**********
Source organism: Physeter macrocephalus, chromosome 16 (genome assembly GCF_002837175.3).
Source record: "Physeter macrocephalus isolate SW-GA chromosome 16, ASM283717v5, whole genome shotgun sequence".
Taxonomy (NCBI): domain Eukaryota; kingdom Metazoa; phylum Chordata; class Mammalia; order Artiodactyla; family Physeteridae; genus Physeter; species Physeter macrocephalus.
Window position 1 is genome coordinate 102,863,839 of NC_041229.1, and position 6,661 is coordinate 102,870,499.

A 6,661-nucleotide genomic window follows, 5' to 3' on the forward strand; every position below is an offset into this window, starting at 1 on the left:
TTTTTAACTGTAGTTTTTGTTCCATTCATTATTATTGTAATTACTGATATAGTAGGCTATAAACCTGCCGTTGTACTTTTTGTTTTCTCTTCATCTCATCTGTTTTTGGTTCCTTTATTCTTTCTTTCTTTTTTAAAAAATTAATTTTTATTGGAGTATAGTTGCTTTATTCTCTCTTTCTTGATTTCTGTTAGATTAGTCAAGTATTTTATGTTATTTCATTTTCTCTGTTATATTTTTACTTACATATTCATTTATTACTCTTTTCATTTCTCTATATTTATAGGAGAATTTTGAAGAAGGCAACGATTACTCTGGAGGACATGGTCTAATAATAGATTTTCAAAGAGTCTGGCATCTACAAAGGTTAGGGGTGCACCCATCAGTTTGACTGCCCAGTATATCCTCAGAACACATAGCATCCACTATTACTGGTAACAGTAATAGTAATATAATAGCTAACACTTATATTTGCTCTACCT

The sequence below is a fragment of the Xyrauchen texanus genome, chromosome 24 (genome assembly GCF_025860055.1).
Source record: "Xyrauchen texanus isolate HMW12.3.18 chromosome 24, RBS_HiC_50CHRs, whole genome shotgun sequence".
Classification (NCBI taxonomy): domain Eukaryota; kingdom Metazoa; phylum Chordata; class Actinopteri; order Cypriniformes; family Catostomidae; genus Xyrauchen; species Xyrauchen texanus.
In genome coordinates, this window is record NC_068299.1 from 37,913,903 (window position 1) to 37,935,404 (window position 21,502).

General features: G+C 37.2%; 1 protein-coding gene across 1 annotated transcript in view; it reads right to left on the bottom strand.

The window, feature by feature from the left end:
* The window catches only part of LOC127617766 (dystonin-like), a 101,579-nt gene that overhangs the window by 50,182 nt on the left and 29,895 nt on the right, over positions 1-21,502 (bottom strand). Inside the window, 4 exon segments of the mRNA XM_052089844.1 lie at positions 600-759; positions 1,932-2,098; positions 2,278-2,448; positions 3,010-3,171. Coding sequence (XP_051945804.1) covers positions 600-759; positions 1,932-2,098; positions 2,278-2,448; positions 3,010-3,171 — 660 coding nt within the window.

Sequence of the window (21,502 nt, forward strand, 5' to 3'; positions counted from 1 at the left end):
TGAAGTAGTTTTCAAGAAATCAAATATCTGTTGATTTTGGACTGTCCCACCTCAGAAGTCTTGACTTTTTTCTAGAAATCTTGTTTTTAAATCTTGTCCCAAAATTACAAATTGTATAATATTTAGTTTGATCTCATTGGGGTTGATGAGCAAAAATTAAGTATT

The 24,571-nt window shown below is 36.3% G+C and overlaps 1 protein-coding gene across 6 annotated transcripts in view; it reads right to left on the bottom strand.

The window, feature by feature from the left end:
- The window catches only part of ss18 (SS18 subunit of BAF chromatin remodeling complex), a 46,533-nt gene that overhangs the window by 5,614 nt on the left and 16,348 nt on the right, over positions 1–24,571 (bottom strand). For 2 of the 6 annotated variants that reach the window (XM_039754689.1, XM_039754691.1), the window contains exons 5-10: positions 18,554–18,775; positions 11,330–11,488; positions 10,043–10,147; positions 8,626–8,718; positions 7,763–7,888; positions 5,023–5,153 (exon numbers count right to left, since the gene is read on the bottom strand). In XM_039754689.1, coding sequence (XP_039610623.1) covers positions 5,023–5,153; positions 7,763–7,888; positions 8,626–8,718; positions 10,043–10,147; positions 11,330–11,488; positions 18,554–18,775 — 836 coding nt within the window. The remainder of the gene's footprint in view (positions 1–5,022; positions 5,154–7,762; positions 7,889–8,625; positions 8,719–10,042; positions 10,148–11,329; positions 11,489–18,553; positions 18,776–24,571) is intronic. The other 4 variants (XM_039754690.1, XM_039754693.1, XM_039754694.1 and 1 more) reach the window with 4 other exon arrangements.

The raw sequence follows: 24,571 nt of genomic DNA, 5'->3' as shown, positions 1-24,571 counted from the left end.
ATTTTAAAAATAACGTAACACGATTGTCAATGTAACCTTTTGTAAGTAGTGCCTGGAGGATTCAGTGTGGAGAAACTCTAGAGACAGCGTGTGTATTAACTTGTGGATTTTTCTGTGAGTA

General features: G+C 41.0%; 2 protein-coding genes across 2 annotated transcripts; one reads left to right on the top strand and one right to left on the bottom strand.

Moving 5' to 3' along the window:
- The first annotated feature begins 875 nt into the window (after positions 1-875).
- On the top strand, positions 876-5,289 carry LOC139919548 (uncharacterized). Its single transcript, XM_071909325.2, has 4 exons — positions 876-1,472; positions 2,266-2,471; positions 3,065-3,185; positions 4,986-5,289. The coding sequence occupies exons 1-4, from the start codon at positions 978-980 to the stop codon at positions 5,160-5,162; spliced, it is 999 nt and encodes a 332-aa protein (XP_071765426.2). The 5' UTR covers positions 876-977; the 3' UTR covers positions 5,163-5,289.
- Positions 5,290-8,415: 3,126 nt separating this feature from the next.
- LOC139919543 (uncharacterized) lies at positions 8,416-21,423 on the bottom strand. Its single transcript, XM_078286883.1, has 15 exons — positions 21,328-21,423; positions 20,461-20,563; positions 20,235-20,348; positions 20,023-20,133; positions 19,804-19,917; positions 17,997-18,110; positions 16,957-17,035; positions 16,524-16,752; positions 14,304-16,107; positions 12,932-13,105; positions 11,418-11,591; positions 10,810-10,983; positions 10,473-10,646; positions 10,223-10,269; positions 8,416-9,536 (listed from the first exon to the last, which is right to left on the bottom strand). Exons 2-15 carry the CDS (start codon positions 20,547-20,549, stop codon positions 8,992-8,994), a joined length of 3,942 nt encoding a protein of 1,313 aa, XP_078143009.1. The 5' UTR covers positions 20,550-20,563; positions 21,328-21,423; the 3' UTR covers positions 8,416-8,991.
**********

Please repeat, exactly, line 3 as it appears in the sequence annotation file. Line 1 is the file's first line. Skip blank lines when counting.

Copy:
Taxonomy (NCBI): domain Eukaryota; kingdom Metazoa; phylum Chordata; class Mammalia; order Artiodactyla; family Physeteridae; genus Physeter; species Physeter macrocephalus.